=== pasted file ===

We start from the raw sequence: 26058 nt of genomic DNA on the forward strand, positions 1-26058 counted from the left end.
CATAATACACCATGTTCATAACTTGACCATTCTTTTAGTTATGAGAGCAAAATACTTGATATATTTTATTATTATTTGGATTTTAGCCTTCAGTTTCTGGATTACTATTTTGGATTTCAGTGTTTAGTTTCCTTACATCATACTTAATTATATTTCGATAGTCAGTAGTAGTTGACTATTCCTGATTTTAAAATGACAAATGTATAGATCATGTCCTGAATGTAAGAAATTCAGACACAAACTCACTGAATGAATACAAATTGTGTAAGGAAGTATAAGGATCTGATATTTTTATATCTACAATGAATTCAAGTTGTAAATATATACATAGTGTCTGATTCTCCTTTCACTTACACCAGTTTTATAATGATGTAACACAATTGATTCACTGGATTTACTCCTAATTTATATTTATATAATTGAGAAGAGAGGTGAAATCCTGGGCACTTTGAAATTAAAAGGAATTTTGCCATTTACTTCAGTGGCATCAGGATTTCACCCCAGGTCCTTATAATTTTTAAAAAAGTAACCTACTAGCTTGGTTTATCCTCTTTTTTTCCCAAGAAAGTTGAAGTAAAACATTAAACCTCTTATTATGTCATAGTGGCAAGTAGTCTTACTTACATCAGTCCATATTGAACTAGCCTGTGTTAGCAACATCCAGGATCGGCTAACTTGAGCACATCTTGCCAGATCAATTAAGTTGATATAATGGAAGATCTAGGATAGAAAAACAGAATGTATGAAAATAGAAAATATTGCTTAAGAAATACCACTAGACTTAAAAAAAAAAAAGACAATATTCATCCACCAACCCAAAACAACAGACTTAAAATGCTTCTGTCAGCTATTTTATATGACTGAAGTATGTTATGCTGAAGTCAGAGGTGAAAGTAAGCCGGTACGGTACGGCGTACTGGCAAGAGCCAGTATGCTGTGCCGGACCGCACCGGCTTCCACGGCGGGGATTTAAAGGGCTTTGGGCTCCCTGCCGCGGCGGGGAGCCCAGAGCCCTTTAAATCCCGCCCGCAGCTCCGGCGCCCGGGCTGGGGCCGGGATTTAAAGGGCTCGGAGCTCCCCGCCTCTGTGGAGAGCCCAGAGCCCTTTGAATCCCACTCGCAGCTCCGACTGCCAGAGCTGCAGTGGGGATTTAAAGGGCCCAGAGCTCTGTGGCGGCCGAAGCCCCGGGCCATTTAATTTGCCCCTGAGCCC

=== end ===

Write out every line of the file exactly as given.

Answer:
We start from the raw sequence: 26058 nt of genomic DNA on the forward strand, positions 1-26058 counted from the left end.
CATAATACACCATGTTCATAACTTGACCATTCTTTTAGTTATGAGAGCAAAATACTTGATATATTTTATTATTATTTGGATTTTAGCCTTCAGTTTCTGGATTACTATTTTGGATTTCAGTGTTTAGTTTCCTTACATCATACTTAATTATATTTCGATAGTCAGTAGTAGTTGACTATTCCTGATTTTAAAATGACAAATGTATAGATCATGTCCTGAATGTAAGAAATTCAGACACAAACTCACTGAATGAATACAAATTGTGTAAGGAAGTATAAGGATCTGATATTTTTATATCTACAATGAATTCAAGTTGTAAATATATACATAGTGTCTGATTCTCCTTTCACTTACACCAGTTTTATAATGATGTAACACAATTGATTCACTGGATTTACTCCTAATTTATATTTATATAATTGAGAAGAGAGGTGAAATCCTGGGCACTTTGAAATTAAAAGGAATTTTGCCATTTACTTCAGTGGCATCAGGATTTCACCCCAGGTCCTTATAATTTTTAAAAAAGTAACCTACTAGCTTGGTTTATCCTCTTTTTTTCCCAAGAAAGTTGAAGTAAAACATTAAACCTCTTATTATGTCATAGTGGCAAGTAGTCTTACTTACATCAGTCCATATTGAACTAGCCTGTGTTAGCAACATCCAGGATCGGCTAACTTGAGCACATCTTGCCAGATCAATTAAGTTGATATAATGGAAGATCTAGGATAGAAAAACAGAATGTATGAAAATAGAAAATATTGCTTAAGAAATACCACTAGACTTAAAAAAAAAAAAGACAATATTCATCCACCAACCCAAAACAACAGACTTAAAATGCTTCTGTCAGCTATTTTATATGACTGAAGTATGTTATGCTGAAGTCAGAGGTGAAAGTAAGCCGGTACGGTACGGCGTACTGGCAAGAGCCAGTATGCTGTGCCGGACCGCACCGGCTTCCACGGCGGGGATTTAAAGGGCTTTGGGCTCCCTGCCGCGGCGGGGAGCCCAGAGCCCTTTAAATCCCGCCCGCAGCTCCGGCGCCCGGGCTGGGGCCGGGATTTAAAGGGCTCGGAGCTCCCCGCCTCTGTGGAGAGCCCAGAGCCCTTTGAATCCCACTCGCAGCTCCGACTGCCAGAGCTGCAGTGGGGATTTAAAGGGCCCAGAGCTCTGTGGCGGCCGAAGCCCCGGGCCATTTAATTTGCCCCTGAGCCC